Gail Gazelle, MD is a part-time Assistant Professor of Medicine at Harvard Medical School and author of the 2020 book Everyday Resilience. A Practical Guide to Build Inner Strength and Weather Life’s Challenges. Download a free chapter at https://www.gailgazelle.com/resilience-book/.
What can students expect when they participate in a residency?
Celan: Residency is like an extension of your healthcare program, but with more responsibility and possibly specialization. That means it’s still a lot of work, studying, exams, and long hours that you may not have when you are able to practice independently.
Krishna: There is a lot of work to do in clinic, with on-call commitments and scheduled teaching. Beyond this, the resident will have to take ownership of their own learning and pursue self-study in order to come out at the other end with the skill set to become an independent practitioner.
Halik: The transition from student to physician is very steep. Students can expect to participate in a lot more socioeconomic and ethical/social dilemmas. Medicine is not only about science—it’s about caring for a human, and humans are complex beings. You have many more obstacles to overcome which include team structure and different dynamics, patient education and adherence, time-sensitive issues, and building a strong rapport with your patients who sometimes need to trust you with their life.
Gazelle: Moving from school to a residency is a very big step in a health professional’s developmental process. As you well know, residencies are a minimum of three years and sometimes extend to five or longer in the surgical world. They tend to be pretty grueling with very long hours and little time for anything else. Thus, it is a time when much else needs to be forsaken. In residency, one’s time is not one’s own, so there’s a general feeling of not having things under your control. There is also so much to learn, which can prey upon a trainee’s confidence.
What challenges will students face during their residency and how can they overcome them?
Poston: Residents can face challenges such as burn out, emotional fatigue, frustration, communication challenges, and stress. These challenges are innate to a process that has such a steep learning curve and has a great responsibility. Staying focused on why you wanted to become a health professional in the first place will help you deal with the stresses. Develop relationships with fellow residents and medical attendings. Reach out to others when you are feeling overwhelmed and seek help if you feel that you need it. Residency programs now have strict limits on the number of hours per week medical residents can work, which really helps with fatigue and burn-out.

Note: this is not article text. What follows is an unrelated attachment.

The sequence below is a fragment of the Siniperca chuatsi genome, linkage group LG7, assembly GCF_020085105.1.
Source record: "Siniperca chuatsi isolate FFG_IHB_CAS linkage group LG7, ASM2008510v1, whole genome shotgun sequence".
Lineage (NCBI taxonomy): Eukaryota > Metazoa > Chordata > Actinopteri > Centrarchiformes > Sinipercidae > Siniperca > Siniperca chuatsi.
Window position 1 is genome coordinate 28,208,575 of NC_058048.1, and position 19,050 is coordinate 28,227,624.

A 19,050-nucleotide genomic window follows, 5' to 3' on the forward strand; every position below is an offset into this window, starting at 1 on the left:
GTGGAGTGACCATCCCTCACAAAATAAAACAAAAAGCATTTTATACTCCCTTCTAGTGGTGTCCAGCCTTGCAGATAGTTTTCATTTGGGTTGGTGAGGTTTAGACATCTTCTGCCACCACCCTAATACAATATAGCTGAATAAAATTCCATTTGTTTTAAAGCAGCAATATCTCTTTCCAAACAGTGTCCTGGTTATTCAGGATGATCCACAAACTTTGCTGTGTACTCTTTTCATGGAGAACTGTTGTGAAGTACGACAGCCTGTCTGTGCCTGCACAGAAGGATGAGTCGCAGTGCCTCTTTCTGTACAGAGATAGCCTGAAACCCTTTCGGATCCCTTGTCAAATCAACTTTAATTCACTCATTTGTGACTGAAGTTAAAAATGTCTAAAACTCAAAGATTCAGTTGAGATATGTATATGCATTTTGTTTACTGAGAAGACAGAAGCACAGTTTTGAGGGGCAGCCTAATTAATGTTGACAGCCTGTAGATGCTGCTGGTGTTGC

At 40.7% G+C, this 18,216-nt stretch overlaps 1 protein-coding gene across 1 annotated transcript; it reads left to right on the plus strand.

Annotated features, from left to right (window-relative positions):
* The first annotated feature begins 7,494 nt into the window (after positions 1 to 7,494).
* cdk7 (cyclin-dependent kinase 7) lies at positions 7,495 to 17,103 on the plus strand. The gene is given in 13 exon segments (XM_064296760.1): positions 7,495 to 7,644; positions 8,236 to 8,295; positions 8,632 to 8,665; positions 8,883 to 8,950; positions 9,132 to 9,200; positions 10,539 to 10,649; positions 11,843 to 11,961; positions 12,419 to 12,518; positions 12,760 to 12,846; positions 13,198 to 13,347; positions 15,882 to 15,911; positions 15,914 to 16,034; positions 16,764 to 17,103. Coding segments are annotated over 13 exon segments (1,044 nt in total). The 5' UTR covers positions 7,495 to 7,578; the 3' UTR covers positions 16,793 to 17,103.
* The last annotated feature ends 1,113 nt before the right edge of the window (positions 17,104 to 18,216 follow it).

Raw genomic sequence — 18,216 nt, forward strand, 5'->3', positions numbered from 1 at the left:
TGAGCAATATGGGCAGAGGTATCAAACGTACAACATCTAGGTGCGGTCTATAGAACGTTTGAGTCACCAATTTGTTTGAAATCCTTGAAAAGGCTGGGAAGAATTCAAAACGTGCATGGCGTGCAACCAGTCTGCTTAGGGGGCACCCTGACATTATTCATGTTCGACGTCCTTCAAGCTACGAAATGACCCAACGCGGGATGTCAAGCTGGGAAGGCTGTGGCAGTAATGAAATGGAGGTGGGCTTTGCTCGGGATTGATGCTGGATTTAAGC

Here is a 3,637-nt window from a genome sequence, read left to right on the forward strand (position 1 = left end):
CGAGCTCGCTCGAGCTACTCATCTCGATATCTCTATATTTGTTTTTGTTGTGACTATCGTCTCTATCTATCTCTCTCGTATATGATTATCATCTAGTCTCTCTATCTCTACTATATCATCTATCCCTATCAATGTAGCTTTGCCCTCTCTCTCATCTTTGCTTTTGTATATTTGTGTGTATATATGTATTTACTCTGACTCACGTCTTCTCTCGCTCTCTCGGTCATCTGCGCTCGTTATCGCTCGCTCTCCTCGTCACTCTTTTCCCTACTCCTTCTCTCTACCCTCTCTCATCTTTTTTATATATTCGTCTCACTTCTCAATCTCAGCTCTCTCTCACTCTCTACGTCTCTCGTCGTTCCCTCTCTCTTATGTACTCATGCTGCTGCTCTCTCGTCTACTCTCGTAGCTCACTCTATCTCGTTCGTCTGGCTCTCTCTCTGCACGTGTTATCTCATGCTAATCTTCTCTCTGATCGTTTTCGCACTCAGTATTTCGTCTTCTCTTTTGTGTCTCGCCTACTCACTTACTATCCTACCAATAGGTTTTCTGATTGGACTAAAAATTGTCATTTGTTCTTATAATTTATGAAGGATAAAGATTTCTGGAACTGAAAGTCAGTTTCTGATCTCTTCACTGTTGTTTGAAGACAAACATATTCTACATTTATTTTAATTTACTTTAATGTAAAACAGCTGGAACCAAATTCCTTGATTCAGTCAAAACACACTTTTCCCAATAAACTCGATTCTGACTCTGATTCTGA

Celan: Finding a work-life balance is challenging during residency. Depending on where residency is done and which specialty, workload can either increase dramatically or can decrease slightly, yet is often still more demanding than or as demanding as medical school. Being very open with friends and family about the demands of residency can help people understand and support you, so you can still manage to have a personal life as long as people are willing to be flexible.
Krishna: Time management is the primary challenge. You will be asked to produce papers and present cases with minimal preparation time. It is important to pace yourself to last the residency. This means taking care of yourself, not burning the candle at both ends and actively managing your time.
Halik: Feeling inadequate or unprepared. To overcome this, reach out to a colleague or a senior. They were once in your shoes and usually will have good advice.
The biggest challenge as a resident is feeling overwhelmed, with volume overload. You probably have felt this before, although in the past it was quiet and in a textbook or PowerPoint. Now it’s loud and alive and in your face, so the setting and presentation are different. Stay calm and think rationally. Take time for yourself to decompress, review, and read as much as you can when you can—which at times will be difficult. Exercise, the physical activity will help with memory and retention of new material.
Gazelle: Some of the challenges that are important to consider are how do maintain self-care, how to avoid unhealthy comparisons, how to maintain a healthy sense of self. Many trainees succumb to the pressures and suffer burnout and/or depression. Some high-level recommendations in how to avoid these outcomes:
Avoid comparisons. As Theodore Roosevelt said, they are the thief of joy, and there is no question that this is true. Residents need to stay focused on their performance, not the performance of others.
Remember that everyone feels like an imposter. Imposter syndrome can really take hold during residency! It is vital to notice when beliefs about being an imposter are in place and work with these to right size them.
Make time for self-care! Even if it is a tiny amount of time compared to the past. Every little bit of self-care adds up.